‘High organ demand spurs killings’
Published On April 23, 2016 » 1975 Views» By Hildah Lumba » Latest News, Stories
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By DAVID KANDUZA –

AN anthropologist on the Copperbelt has observed that the recent spate of gruesome murders which are taking place in Lusaka are as a result of worldwide demand of organs for transplant.
Scholars have defined anthropologists as persons with extensive knowledge of anthropology who use knowledge in their work, typically to solve problems specific to humanity.
The anthropologist who declined to be named refuted claims that what the country was witnessing were ritual murders, saying body organs which were harvested for the illegal organ trade were on demand worldwide.
“The extent is unknown and non-fatal organ theft and removal is more widely reported than murder,” the anthropologist said.
She told the Sunday Times that people who carried out these killings were not illiterates but people who had studied medicine.
“The belief that these are ritual killings shouldn’t arise. These people who carry out these killings are not necessarily traditional illiterates but people who are knowledgeable in medicine,” she said.
The anthropologist said these killers in some instances had used surgical instruments that can be divided into six classes by function that include cutting, grasping, retractors, clamps and distractors.
“Where are they getting all these instruments from?” she asked.
She appealed to relevant authorities to investigate the matter seriously rather than concluding that these were acts of ritual killings.
The horrifying discoveries of murdered people recently sparked off violent protests in Lusaka which led to the burning and looting of properties belonging to suspected killers and ritualists.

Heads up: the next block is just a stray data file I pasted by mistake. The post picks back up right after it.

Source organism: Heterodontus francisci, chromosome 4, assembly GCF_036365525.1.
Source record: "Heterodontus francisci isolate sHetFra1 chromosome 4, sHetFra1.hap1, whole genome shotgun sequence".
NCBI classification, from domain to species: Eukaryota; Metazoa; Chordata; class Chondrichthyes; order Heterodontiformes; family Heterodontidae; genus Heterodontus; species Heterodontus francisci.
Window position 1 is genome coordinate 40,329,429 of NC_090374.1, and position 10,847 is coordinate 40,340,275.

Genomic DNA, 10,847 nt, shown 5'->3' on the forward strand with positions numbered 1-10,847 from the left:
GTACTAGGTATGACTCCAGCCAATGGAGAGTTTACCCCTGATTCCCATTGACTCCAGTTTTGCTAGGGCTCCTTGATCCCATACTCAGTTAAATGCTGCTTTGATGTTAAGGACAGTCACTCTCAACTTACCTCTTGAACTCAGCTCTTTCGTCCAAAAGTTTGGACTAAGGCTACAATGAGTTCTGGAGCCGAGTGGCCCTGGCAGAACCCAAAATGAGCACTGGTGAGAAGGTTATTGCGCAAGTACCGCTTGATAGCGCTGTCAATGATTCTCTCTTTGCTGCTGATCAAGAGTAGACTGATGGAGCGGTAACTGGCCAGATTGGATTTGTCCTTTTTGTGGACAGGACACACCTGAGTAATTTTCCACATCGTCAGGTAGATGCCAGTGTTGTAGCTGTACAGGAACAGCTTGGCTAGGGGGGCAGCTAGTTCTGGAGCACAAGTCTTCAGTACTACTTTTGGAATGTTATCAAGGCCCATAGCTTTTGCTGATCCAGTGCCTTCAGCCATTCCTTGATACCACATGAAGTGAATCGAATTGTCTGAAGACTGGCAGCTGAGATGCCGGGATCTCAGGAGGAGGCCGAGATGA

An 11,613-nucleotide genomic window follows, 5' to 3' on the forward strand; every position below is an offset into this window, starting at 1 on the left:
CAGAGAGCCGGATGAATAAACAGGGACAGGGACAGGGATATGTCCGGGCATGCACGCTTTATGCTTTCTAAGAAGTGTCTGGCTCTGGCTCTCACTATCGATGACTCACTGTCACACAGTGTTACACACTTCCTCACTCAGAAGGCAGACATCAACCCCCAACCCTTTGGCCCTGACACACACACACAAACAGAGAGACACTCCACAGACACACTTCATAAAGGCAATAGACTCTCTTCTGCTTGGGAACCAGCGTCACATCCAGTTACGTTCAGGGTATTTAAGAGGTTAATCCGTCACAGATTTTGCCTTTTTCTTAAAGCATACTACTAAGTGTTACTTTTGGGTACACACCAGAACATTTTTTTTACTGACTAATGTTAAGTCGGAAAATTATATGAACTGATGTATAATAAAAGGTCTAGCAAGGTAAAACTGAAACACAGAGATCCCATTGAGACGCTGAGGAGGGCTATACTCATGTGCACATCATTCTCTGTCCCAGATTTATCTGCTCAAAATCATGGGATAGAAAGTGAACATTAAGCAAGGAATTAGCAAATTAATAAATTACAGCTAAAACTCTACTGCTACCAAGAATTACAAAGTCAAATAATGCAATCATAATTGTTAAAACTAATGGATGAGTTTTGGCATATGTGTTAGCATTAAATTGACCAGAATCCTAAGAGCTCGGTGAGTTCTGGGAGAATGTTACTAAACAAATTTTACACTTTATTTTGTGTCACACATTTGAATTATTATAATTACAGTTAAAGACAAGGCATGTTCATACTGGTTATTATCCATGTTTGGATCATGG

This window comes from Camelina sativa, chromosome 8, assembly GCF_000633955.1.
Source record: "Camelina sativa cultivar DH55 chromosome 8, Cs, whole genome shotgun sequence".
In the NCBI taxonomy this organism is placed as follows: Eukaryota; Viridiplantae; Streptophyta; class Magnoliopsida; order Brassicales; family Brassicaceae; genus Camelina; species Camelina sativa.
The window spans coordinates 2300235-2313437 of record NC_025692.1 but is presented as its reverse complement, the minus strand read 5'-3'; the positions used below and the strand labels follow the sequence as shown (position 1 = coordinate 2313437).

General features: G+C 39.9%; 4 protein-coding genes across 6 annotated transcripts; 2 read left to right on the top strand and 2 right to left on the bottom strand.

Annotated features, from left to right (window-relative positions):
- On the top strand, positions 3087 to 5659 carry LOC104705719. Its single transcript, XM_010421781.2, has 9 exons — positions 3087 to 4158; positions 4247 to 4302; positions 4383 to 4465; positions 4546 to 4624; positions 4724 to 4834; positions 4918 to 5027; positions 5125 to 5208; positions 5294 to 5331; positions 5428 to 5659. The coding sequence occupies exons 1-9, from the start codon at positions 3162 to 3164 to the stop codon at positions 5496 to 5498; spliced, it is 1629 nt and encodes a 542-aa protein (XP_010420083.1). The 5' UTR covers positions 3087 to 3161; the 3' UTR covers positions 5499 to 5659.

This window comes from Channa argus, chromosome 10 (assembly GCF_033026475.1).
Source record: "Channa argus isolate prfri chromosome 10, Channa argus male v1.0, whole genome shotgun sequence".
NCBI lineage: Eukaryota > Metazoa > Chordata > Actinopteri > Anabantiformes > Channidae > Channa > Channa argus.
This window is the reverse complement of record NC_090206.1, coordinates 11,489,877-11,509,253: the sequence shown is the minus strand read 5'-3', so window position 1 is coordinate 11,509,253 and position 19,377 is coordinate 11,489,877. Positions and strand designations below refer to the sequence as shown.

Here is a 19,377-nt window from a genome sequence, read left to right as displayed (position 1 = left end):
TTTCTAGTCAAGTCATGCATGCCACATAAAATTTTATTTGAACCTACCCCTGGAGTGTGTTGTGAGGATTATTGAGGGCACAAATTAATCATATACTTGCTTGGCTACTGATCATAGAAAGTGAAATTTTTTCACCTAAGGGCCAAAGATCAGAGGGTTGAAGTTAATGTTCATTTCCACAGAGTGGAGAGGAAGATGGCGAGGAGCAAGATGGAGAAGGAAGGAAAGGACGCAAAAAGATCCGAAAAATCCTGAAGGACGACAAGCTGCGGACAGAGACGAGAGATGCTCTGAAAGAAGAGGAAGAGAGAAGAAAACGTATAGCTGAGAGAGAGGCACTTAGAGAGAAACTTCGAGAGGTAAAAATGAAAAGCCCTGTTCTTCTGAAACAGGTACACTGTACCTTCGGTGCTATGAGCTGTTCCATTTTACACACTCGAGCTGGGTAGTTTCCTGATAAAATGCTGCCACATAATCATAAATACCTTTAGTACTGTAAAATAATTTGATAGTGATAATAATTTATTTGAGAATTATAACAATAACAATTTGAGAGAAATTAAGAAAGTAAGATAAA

Recently the Sunday Times uncovered a syndicate in which some medical personnel in Zambia were allegedly selling body organs to some South African hospitals for personal gain.
But ministry of Health spokesperson Reuben Mbewe dispelled the allegations.
According to sources, the clandestine activities were said to have arisen following the increasing international demand for kidney replacements driven by the escalating cases of diabetes and other diseases.
Sources described the stealing of body parts for sale to biomedical supply companies as a huge enterprise.
The sources further revealed that some body parts went missing when a post-mortem was being conducted to establish the cause of death of a person.
They said although the law required relatives, a lawyer, representatives of the hospital, and the police to be present during a post-mortem, body parts still went missing despite labelling them.
Sources, however, did not have details of how the body parts were smuggled out of the country.
But police said they had not received any reports on the matter and appealed to the public to report such activities.
The body organ trade is illegal in Zambia.
Police spokesperson Charity Chanda said the police would launch investigations into the matter.
“We have not received such reports over the sale of human body parts, but we appeal to the public to report such activities,” Ms Chanda said.
The illegal trade in kidneys had increased to such a level that an estimated 10,000 black market operations involving purchased human organs now take place annually, according to World Health Organisation experts.
In Zambia, thousands of patients die each year because of inadequate supply of organs as patients in need of kidney transplants wait for years in the hope of getting donors.

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